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Building a Better MRAP
Belcamp-based engineering company protects the warfighter

August 2012

SURVICE Engineering Company uses its Metrology Center to scan and model Mine Resistant Ambush Protected vehicles and MRAP variants to provide engineers information they need to improve a vehicle fleet specifically designed to survive mines, rocket propelled grenades and small arms fire.

Today’s warfighter – Army, Navy, Air Force or Marine –faces “a combination of mines and small arms employed by unconventional forces operating in a contiguous battle space,” according to That’s military-speak for the enemy doesn’t necessarily wear a uniform, is making weapons that kill from whatever they can scrounge and is using these improvised explosive devises whenever and wherever they can.

Military engineers can identify specific weaknesses in and request safer, more effective materiel from defense contractors when they have blueprints and computer aided designs for what’s deployed in battle now.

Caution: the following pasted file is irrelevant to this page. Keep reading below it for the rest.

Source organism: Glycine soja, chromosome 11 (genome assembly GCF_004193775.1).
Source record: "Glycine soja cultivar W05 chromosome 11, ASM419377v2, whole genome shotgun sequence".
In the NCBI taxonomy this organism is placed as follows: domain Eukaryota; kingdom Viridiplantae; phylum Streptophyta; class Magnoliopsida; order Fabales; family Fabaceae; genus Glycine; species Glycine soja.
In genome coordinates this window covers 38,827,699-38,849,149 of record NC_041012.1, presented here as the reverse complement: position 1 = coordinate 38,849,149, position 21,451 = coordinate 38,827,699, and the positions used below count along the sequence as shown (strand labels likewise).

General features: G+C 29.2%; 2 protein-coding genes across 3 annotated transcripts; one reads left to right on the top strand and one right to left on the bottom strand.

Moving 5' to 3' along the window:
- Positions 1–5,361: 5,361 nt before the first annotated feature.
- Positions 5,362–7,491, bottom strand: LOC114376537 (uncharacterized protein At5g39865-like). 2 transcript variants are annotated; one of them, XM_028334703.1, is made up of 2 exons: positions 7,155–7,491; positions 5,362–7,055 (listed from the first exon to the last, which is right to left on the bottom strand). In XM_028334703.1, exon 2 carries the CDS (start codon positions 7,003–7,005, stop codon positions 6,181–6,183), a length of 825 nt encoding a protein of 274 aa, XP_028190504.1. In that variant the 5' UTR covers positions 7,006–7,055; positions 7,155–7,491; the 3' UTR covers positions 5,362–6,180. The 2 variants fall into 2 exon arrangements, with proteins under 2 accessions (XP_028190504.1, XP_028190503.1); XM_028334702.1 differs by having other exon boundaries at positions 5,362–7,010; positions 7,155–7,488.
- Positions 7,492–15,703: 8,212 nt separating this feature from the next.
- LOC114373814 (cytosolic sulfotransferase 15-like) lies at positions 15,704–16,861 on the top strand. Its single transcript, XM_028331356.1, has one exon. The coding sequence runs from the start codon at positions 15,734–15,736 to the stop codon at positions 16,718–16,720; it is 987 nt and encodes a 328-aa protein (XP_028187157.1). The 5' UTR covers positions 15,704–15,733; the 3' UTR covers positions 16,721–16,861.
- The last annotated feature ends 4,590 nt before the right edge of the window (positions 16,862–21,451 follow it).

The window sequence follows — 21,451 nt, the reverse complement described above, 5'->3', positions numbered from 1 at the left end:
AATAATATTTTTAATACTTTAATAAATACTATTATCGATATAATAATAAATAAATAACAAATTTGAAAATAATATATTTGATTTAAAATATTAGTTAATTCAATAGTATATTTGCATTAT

That’s where Belcamp-based SURVICE Engineering Company comes in. The defense contractor is using its Metrology Center to scan and model Mine Resistant Ambush Protected vehicles and MRAP variants. Its mission? To provide military, government and contractor engineers information they need to improve a vehicle fleet specifically designed to survive mines, rocket propelled grenades and small arms fire.

MRAP vehicles were deployed in 2006, and now comprise three classes. Category I MRAPs weigh seven tons and carry six warfighters. Cat IIs weigh 19 tons and carry 10 warfighters. Cat IIIs, used to clear mines and IEDs, weigh 22.5 tons and carry 12 warfighters. More than 13,000 MRAPs have been deployed in Afghanistan alone.

These V-hulled, armor-plated vehicles are a vast improvement over original and even post-factory “up-armored” High Mobility Multi-purpose Wheeled Vehicles (HMMWV), variants that replaced Jeeps and Jeep-based transport trucks and ambulances. Military statistics show that from January 2009 to July 2010, roadside attacks killed 80 percent of HMMWV occupants, but only 15 percent of MRAP occupants.